These Artie Wilson cards were apparently not released in packs of 2001 Fleer Tradition like the others, or so the story goes. There are claims that these were redemptions which were filled prior to the bankruptcy and other stories that say they didn't make their way to the secondary market until Fleer's liquidation sale/auction. Either way, these did eventually become available and I was happy to grab one at a very reasonable price. In a stretch of seasons lasting from 1942-1948, Wilson was the best shortstop in the Negro American League. His best season at the plate came in 1948 when he hit .402, eight years after Ted Williams became the last player in the majors to accomplish the feat. In that same season, he served as a mentor to Willie Mays(three years before Monte Irvin did the same in the majors) during the youngster's second season in professional ball.

...and then there was one. Buck O'Neil was the final step on this collecting journey. Buck had a lengthy career as a solid ballplayer. When his playing days were over he became a well-respected Major League coach/scout and later had significant role in establishing the Negro League Museum in 1990. Many likely know him best for being featured prominently in Ken Burns' Baseball documentary.

Hunting down these autographs and researching the players involved was one of the most rewarding things I've done as a baseball card collector. Upon completion I took a small break to enjoy the cards, but now I'm ready to begin tackling the memorabilia portion of the set. Though there are only five cards in the set, two are absolutely huge: Willie Mays and Jackie Robinson. The other three are no slouches either: Elston Howard, Larry Doby, and Roy Campanella. In addition to probable budgetary issues, I'm likely to have considerable difficulty even finding a copy of each one. While tracking currently listed cards(and list price) for over a month, I have only seen copies of Howard, Robinson, and Doby thus far. It's going to take some creative dealing if I'm going to be successful in this endeavor, but I'm up for the challenge! If anyone out there has any of these(or any of my base insert needs) they're willing to part with, let's make a deal. Thanks for reading.

April 22, 2020

This Day in Baseball History

I've been thinking of reviving this theme for a few weeks, but haven't found the right event to tie into my collection...until today.

On this day back in 1959, Whitey Ford pitched a 14-inning complete game shutout against the Washington Nationals before an estimated crowd of 7,337 at Griffith Park. Making his second start of the young season, he scattered 7 hits, walked 7, and struck out 15. The 15 K's tied the Yankees' single game record(at the time) and his 14 IP would end up being the longest outing of his career. The incredible start helped the team improve its record to 6-3. Unfortunately, it wouldn't be a sign of things to come as they finished the season at 79-75 which was only good enough for 3rd place in the AL.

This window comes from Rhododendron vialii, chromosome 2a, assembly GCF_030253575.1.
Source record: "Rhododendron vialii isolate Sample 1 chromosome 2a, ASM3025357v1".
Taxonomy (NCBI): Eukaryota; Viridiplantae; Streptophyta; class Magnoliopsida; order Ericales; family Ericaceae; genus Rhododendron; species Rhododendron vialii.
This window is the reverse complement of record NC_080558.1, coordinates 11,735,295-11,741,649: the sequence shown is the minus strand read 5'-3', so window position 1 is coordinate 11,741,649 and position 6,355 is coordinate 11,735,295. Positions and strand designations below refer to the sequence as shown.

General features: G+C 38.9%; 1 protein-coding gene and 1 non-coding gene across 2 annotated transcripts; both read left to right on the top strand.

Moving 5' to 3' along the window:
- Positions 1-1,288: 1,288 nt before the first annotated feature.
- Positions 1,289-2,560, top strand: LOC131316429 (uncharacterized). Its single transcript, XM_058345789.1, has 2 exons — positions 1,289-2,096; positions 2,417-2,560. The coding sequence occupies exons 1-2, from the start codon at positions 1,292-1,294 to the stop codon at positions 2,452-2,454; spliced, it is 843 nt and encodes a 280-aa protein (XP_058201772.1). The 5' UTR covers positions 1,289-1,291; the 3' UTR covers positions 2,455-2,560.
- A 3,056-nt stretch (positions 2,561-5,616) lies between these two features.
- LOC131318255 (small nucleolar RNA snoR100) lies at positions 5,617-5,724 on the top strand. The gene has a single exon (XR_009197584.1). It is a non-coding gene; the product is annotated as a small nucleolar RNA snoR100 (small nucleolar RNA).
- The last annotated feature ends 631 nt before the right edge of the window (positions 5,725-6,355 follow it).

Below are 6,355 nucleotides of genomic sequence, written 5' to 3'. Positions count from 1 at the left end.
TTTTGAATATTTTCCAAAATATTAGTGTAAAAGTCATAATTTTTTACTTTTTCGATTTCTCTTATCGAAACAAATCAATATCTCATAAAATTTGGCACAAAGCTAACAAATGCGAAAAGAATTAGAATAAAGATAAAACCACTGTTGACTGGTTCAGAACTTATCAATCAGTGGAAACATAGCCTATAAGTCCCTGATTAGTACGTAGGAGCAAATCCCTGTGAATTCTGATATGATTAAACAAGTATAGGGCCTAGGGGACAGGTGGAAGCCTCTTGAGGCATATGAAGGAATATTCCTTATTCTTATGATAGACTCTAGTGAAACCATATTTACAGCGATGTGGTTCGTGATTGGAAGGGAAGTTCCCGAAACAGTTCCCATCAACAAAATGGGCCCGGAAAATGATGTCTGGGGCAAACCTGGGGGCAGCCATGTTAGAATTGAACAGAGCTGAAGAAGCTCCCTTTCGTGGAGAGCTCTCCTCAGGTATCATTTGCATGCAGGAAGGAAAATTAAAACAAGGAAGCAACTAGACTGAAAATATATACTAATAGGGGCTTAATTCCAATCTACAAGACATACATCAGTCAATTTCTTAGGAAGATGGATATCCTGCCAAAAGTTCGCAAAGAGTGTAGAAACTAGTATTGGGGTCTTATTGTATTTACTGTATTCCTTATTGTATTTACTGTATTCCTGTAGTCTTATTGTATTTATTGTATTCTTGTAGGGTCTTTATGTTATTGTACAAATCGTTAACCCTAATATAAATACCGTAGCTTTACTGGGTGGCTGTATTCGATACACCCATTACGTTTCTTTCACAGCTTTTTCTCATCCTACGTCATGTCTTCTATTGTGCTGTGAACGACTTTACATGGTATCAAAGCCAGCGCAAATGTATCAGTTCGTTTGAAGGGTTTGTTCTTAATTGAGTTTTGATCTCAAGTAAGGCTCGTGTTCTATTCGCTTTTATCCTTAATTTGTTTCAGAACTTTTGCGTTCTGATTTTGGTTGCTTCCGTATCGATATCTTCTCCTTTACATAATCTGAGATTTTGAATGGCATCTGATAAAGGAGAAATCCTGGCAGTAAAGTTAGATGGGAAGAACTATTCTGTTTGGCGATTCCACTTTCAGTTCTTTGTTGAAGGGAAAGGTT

From an impressive on-field performance to an impressive piece of cardboard... I'm typically not a fan of unlicensed cards but this one is certainly an exception. It has a nicely cropped photo and a legible, on-card auto with an inscription! You don't see that everyday. This (somewhat)new arrival came to me courtesy of my friend Matt from Sport Card Colectors blog. We've been involved in a never-ending trade for over a year now and has been responsible for some huge PC additions. Thanks SCC, I'm looking forward to our next exchange!

The 1959 season may have been a rare disappointment in the middle of a Yankee dynasty, but the ace of the New York rotation turned in an effort befitting a future HOF'er on this day in baseball history. Thanks for reading.

April 19, 2020

Starting Lineup for The Last Dance

Today's the day! The first two episodes of The Last Dance premiere tonight. The hype surrounding this 10 part, documentary mini-series is real and has definitely extended into the world of cardboard. Social media feeds near and far are being overtaken by Jordans from the late '90's and even sales of base cards have been going through the roof. I was never a huge Bulls fan or Jordan collector, but it certainly was incredible watching what that team was able to accomplish. In celebration of those accomplishments and the entertainment to come courtesy of the folks at ESPN, let's take a look at the starting lineup of your 1997-98 Chicago Bulls!!!

At small forward #1, 6ft-8in, from Central Arkansas, #33...

Scottie Pippen!!!
Full disclosure: this is not my card. I grabbed this image from a recently sold eBay listing. Way back in early 1997, I did own a copy of this. I was recently out of high school and working at Toys R Us unloading trucks or assembling various floor models. One day I went to the front of the store to buy a Mountain Dew(don't judge, I was young) at the end of a shift. On the way to the checkout lanes, I saw one of those 100 card repacks with this showing on the front. I didn't think twice and brought it with me to the register. I held onto this awesome insert for a few years and eventually traded it away. I can't remember what I got in return, but it was probably a handful of Gary Payton cards.

At small forward #2, 6ft-10in, from Croatia, #7...

Toni Kukoć!!!